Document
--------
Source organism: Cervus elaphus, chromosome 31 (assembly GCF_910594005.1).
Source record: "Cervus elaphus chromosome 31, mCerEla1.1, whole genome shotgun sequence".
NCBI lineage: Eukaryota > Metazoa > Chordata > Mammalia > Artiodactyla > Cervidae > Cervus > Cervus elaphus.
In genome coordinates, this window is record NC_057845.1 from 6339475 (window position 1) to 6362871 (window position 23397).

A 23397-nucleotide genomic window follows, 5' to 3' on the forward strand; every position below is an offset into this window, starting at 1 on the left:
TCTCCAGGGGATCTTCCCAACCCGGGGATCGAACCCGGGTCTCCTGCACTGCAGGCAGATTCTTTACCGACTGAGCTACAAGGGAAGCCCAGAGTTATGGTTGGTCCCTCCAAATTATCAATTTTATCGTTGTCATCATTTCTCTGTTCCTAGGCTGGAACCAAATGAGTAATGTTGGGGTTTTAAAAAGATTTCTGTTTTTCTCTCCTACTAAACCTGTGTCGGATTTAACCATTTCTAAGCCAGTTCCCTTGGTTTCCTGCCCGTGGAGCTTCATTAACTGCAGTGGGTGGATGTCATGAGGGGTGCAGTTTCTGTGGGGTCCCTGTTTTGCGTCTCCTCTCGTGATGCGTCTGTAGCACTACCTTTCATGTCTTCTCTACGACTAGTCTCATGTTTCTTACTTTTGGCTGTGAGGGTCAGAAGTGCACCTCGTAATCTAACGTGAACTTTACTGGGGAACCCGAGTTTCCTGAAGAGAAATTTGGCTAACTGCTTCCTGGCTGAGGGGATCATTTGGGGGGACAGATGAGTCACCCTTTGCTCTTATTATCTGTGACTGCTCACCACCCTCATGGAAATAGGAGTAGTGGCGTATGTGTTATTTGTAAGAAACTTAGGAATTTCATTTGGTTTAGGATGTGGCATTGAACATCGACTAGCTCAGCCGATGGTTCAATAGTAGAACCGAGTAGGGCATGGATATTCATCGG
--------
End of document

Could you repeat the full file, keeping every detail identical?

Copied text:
Source organism: Cervus elaphus, chromosome 31 (assembly GCF_910594005.1).
Source record: "Cervus elaphus chromosome 31, mCerEla1.1, whole genome shotgun sequence".
NCBI lineage: Eukaryota > Metazoa > Chordata > Mammalia > Artiodactyla > Cervidae > Cervus > Cervus elaphus.
In genome coordinates, this window is record NC_057845.1 from 6339475 (window position 1) to 6362871 (window position 23397).

A 23397-nucleotide genomic window follows, 5' to 3' on the forward strand; every position below is an offset into this window, starting at 1 on the left:
TCTCCAGGGGATCTTCCCAACCCGGGGATCGAACCCGGGTCTCCTGCACTGCAGGCAGATTCTTTACCGACTGAGCTACAAGGGAAGCCCAGAGTTATGGTTGGTCCCTCCAAATTATCAATTTTATCGTTGTCATCATTTCTCTGTTCCTAGGCTGGAACCAAATGAGTAATGTTGGGGTTTTAAAAAGATTTCTGTTTTTCTCTCCTACTAAACCTGTGTCGGATTTAACCATTTCTAAGCCAGTTCCCTTGGTTTCCTGCCCGTGGAGCTTCATTAACTGCAGTGGGTGGATGTCATGAGGGGTGCAGTTTCTGTGGGGTCCCTGTTTTGCGTCTCCTCTCGTGATGCGTCTGTAGCACTACCTTTCATGTCTTCTCTACGACTAGTCTCATGTTTCTTACTTTTGGCTGTGAGGGTCAGAAGTGCACCTCGTAATCTAACGTGAACTTTACTGGGGAACCCGAGTTTCCTGAAGAGAAATTTGGCTAACTGCTTCCTGGCTGAGGGGATCATTTGGGGGGACAGATGAGTCACCCTTTGCTCTTATTATCTGTGACTGCTCACCACCCTCATGGAAATAGGAGTAGTGGCGTATGTGTTATTTGTAAGAAACTTAGGAATTTCATTTGGTTTAGGATGTGGCATTGAACATCGACTAGCTCAGCCGATGGTTCAATAGTAGAACCGAGTAGGGCATGGATATTCATCGG